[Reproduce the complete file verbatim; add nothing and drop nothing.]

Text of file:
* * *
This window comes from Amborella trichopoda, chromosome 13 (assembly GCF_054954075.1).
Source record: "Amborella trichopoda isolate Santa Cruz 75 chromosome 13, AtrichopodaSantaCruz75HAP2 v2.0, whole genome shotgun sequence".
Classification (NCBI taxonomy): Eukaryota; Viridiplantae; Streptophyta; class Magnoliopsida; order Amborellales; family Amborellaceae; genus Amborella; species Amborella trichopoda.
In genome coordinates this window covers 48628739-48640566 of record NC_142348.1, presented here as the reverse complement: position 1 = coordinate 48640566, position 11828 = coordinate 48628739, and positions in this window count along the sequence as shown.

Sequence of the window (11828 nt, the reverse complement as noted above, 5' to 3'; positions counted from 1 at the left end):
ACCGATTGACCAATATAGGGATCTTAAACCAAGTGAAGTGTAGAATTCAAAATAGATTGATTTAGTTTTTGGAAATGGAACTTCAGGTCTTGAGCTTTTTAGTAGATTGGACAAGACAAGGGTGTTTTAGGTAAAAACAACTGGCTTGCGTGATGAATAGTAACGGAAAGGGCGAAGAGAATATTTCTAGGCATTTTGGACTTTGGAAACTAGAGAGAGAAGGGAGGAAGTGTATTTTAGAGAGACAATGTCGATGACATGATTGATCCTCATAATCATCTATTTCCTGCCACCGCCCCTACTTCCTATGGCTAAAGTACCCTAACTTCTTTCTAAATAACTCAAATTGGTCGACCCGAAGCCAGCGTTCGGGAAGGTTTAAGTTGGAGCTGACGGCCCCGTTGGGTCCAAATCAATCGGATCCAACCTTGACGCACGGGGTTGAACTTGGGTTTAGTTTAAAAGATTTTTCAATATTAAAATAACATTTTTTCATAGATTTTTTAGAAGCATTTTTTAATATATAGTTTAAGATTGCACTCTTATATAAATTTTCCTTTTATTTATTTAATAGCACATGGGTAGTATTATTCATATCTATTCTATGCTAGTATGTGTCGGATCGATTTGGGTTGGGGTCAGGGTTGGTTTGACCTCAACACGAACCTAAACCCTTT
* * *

This window comes from Amborella trichopoda, chromosome 13 (assembly GCF_054954075.1).
Source record: "Amborella trichopoda isolate Santa Cruz 75 chromosome 13, AtrichopodaSantaCruz75HAP2 v2.0, whole genome shotgun sequence".
Classification (NCBI taxonomy): Eukaryota; Viridiplantae; Streptophyta; class Magnoliopsida; order Amborellales; family Amborellaceae; genus Amborella; species Amborella trichopoda.
In genome coordinates this window covers 48628739-48640566 of record NC_142348.1, presented here as the reverse complement: position 1 = coordinate 48640566, position 11828 = coordinate 48628739, and positions in this window count along the sequence as shown.

Sequence of the window (11828 nt, the reverse complement as noted above, 5' to 3'; positions counted from 1 at the left end):
ACCGATTGACCAATATAGGGATCTTAAACCAAGTGAAGTGTAGAATTCAAAATAGATTGATTTAGTTTTTGGAAATGGAACTTCAGGTCTTGAGCTTTTTAGTAGATTGGACAAGACAAGGGTGTTTTAGGTAAAAACAACTGGCTTGCGTGATGAATAGTAACGGAAAGGGCGAAGAGAATATTTCTAGGCATTTTGGACTTTGGAAACTAGAGAGAGAAGGGAGGAAGTGTATTTTAGAGAGACAATGTCGATGACATGATTGATCCTCATAATCATCTATTTCCTGCCACCGCCCCTACTTCCTATGGCTAAAGTACCCTAACTTCTTTCTAAATAACTCAAATTGGTCGACCCGAAGCCAGCGTTCGGGAAGGTTTAAGTTGGAGCTGACGGCCCCGTTGGGTCCAAATCAATCGGATCCAACCTTGACGCACGGGGTTGAACTTGGGTTTAGTTTAAAAGATTTTTCAATATTAAAATAACATTTTTTCATAGATTTTTTAGAAGCATTTTTTAATATATAGTTTAAGATTGCACTCTTATATAAATTTTCCTTTTATTTATTTAATAGCACATGGGTAGTATTATTCATATCTATTCTATGCTAGTATGTGTCGGATCGATTTGGGTTGGGGTCAGGGTTGGTTTGACCTCAACACGAACCTAAACCCTTT